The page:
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Victim provided credible testimony at rape trial

Virginia Lawyers Weekly//March 7, 2023

Victim provided credible testimony at rape trial

Virginia Lawyers Weekly//March 7, 2023

Where appellant was convicted of two counts of rape, the trial court correctly denied his motion to strike after determining that the victim provided credible testimony about the assaults.

Further, the victim’s lack of consent was sufficient to prove appellant used force to accomplish the assaults.


Appellant “Thullah asserts that H.B.’s uncorroborated testimony was inherently incredible because it was ‘contrary to human experience.’ He notes that H.B. gave inconsistent accounts on various topics, including H.B.’s description of his clothing and whether she slept between the two assaults.

“He further argues that H.B.’s account of him taking her shirt and pants off, and taking his pants off while simultaneously holding her hands down, defies logic. Thullah stresses that H.B. dressed, went to work, and left him in her home after the rapes, rather than reporting the assaults immediately.

“He contends that H.B.’s allegations were also impeached by her willingness to drive him back to the military base alone and by waiting two days before reporting the rapes to the police.

“Finally, Thullah asserts that H.B.’s testimony was uncorroborated because of the lack of any noticeable injuries documented in the SANE examination.”


“‘Determining the credibility of witnesses … is within the exclusive province of the [fact finder], which has the unique opportunity to observe the demeanor of the witnesses as they testify.’ …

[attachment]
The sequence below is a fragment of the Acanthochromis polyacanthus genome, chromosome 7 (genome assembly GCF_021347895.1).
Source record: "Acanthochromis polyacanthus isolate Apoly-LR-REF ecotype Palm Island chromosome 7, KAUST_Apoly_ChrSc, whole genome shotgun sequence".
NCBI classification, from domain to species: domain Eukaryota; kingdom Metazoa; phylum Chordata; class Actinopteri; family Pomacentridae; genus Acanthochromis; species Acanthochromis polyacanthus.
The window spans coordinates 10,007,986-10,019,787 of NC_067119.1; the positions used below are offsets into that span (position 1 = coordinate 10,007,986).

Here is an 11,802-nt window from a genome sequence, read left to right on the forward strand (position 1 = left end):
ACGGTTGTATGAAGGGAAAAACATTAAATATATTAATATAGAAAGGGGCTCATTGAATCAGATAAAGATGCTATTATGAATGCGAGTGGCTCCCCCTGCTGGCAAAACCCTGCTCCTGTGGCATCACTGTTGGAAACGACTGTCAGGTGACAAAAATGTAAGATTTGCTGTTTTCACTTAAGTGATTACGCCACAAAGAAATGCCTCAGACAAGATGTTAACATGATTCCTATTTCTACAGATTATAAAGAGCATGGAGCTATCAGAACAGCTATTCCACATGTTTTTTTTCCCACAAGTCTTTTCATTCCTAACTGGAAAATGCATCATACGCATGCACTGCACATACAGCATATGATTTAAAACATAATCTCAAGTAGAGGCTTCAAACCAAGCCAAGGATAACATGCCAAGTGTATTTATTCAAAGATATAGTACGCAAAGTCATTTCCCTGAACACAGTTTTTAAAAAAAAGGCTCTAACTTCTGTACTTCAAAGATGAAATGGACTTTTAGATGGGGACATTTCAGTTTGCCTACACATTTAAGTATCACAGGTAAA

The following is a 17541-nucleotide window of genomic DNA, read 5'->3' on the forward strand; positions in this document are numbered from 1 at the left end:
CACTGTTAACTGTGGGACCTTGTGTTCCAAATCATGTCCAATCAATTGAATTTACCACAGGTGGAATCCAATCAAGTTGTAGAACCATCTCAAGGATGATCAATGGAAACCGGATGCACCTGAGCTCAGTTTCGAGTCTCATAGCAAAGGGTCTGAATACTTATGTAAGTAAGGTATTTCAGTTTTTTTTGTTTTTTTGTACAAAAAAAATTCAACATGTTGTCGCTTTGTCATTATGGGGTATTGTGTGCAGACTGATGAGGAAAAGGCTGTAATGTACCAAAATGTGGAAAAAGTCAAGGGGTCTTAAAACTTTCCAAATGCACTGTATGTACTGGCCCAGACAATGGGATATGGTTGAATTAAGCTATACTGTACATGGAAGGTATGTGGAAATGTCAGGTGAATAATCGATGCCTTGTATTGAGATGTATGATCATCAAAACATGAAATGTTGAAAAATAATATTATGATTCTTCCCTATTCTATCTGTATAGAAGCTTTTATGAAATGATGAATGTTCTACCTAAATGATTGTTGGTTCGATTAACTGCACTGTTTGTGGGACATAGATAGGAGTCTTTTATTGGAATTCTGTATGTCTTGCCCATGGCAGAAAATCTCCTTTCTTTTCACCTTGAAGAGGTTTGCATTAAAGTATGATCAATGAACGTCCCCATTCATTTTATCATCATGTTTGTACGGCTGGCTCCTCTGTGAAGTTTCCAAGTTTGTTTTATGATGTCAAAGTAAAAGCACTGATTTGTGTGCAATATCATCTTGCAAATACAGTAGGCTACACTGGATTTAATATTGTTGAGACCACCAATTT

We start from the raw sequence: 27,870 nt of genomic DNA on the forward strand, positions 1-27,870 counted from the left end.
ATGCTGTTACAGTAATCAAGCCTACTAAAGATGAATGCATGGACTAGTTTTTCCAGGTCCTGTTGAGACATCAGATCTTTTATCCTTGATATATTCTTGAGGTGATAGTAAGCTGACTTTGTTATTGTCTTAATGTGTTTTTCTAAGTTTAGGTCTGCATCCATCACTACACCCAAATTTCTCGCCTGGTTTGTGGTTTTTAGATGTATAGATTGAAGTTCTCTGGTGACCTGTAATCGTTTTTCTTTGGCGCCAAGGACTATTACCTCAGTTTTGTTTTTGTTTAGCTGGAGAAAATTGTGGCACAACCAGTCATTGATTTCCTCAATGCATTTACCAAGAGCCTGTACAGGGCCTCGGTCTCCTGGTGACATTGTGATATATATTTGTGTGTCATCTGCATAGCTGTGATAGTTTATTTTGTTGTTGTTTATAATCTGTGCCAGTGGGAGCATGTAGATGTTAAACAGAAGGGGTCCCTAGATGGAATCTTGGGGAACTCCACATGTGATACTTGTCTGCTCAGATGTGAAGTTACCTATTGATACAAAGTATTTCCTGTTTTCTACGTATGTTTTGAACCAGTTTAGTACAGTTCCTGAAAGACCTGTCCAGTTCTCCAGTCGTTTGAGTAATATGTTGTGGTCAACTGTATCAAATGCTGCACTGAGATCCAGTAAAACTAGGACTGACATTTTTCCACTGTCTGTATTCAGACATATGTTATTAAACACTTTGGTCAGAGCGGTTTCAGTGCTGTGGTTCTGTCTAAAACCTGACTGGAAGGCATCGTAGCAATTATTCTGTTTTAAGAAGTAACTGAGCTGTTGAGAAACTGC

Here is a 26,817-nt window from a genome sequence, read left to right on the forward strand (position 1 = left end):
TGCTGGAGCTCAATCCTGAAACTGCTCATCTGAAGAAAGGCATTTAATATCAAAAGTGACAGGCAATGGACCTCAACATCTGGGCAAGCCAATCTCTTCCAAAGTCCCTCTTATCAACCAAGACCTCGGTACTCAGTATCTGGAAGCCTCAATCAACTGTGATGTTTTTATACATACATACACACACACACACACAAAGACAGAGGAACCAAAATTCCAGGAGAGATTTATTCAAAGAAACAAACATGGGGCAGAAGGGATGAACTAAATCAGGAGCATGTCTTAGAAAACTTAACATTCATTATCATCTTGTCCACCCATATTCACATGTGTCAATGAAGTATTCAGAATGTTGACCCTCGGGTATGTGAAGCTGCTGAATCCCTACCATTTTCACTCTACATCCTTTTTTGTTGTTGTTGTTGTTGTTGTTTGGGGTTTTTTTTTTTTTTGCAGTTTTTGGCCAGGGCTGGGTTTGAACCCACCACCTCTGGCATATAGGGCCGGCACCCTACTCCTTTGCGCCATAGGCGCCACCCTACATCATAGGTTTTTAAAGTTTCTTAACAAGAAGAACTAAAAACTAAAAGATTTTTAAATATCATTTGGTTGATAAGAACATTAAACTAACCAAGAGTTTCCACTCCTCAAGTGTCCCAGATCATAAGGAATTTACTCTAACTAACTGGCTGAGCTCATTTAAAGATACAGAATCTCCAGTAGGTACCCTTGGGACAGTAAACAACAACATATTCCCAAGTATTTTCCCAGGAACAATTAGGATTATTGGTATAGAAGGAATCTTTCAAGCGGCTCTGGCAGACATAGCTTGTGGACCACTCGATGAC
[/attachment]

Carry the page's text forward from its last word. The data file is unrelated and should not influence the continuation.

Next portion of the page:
“[A] rational fact-finder could have credited H.B.’s testimony notwithstanding the asserted deficiencies. ‘[A] conviction for … [a] sexual offense[] may be sustained solely upon the uncorroborated testimony of the victim.’ …

“Although Thullah asserts H.B.’s testimony was not credible because she waited two days to disclose the rapes, C.K. [H.B.’s friend] testified that H.B. called her on the morning of the rapes and told her Thullah ‘wanted to rape her.’

“When H.B. reached work, she could not finish her shift, and that afternoon, she texted Thullah that she was going to call the police. Within two days, a hysterically crying H.B. told C.K. that Thullah had raped her twice, and when C.K. confronted Thullah, he did not deny the rapes. Instead, he responded that he was praying H.B. was not pregnant.

“Although H.B.’s initial account given to Detective Conway varied in some respects from her testimony, the inconsistencies were not so significant as to render her testimony inherently incredible. Detective Conway emphasized that his notes of H.B.’s interview summarized her statements and omitted some details.

“As our Supreme Court has held, a witness’s delay in reporting an offense or providing inconsistent statements ‘does not necessarily render the testimony unworthy of belief. [Such] circumstance[s] [are] appropriately weighed as part of the entire issue of witness credibility, which is left to the jury to determine.’